Caring for garden plants always goes badly for me. It seems like everything that can go wrong, will go wrong in my garden. One issue that always seems to go badly for me is the number of pests that appear in the garden. One year, I had an infestation of aphids, and another year, I was plagued by ants. I never resorted to chemical pesticides, but that could be just because my garden was not big enough to justify the expense.
Controlling Pests with Pesticides
In general, it is best to avoid all pesticides. As a rule, all pesticides are poison, and are actually dangerous to both humans and animals as well as the pesky bugs in your garden. Most pesticide packages have strict instructions for use and proper disposal to avoid placing the chemicals in the water supply. So if the pesticides are harmful in the water, what makes them suddenly OK to eat after they have been sprayed onto plants? Yep, that’s right. Nothing.
However, I know that sometimes convenience wins out over the “best” option. If you determine that you must use pesticides in your garden, use them with the following cautions in mind:
- Use as a last resort: Only revert to pesticides if other, natural, pest control measures such as diatomaceous earth are not working.
- Use the right kind for the job: Do not try to kill ants with a pesticide designed for wasps or grubs. Most pesticides are designed for a specific type of bug.
- Use as little as possible: Start with a tiny application before adding a large amount to your plants. Only increase usage if the small dose seems ineffective.
- Avoid touching the pesticides: Do not allow children or pets to touch sprayed plants. When working with the plants, wear a dust mask and gloves to protect your lungs and skin.
- Dispose of pesticides properly: Take the pesticides to a toxic waste dump in your area to avoid polluting the water or nearby ground with chemicals.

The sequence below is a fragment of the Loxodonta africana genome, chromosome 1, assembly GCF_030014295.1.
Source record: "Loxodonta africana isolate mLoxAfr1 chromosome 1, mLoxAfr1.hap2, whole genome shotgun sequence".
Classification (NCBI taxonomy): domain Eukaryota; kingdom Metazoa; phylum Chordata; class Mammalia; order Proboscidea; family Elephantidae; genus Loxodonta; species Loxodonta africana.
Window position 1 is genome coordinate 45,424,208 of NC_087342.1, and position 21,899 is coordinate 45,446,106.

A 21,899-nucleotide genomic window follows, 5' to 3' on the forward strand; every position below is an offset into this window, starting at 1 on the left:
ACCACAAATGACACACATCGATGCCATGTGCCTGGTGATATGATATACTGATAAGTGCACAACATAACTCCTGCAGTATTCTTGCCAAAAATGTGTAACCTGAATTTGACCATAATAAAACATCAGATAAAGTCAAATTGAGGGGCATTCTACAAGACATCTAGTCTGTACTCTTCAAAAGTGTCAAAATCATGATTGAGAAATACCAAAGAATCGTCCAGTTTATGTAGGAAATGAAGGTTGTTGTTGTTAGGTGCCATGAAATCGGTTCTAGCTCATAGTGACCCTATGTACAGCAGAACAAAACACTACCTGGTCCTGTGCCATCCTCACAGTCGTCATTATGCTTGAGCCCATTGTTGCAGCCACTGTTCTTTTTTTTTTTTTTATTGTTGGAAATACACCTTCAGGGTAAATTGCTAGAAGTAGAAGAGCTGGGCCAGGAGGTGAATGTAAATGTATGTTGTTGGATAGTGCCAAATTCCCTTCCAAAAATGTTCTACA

Natural Pest Control
The best alternative to classic pesticide control is natural pest control. Humans used natural pest control for thousands of years before the invention of chemical pesticides, and it seemed to work out pretty well for them. Natural pest control has a two-fold approach to controlling unwanted pests in your garden.
Prevention of pests: Prevention is the first step in pest control. Your local agriculture extension office can help you determine how to prevent the pests commonly found in your area. You can also look online for help: universities will often have the best information about natural pest prevention. In general, preventing pests includes making them uncomfortable by eliminating food sources if possible, preventing breeding, and preventing housing.
Control of pests: In spite of the best prevention efforts, pests will still attack your plants. When this happens, there are several natural control options to use. One popular option is the liquid soap method – just spray slightly soapy water onto the plants, to deter pests. When I tried this method, however, I used too much soap and killed my plants. Whoops. The control methods are different for each type of pest, so you will have to research specific control methods for the pests you see in your garden.
Helpful Natural Pest Control Resources
If you are interested in learning more about natural pest control, the following sources have some useful information about controlling a variety of pests naturally:
Do you fight pests naturally? What techniques do you use?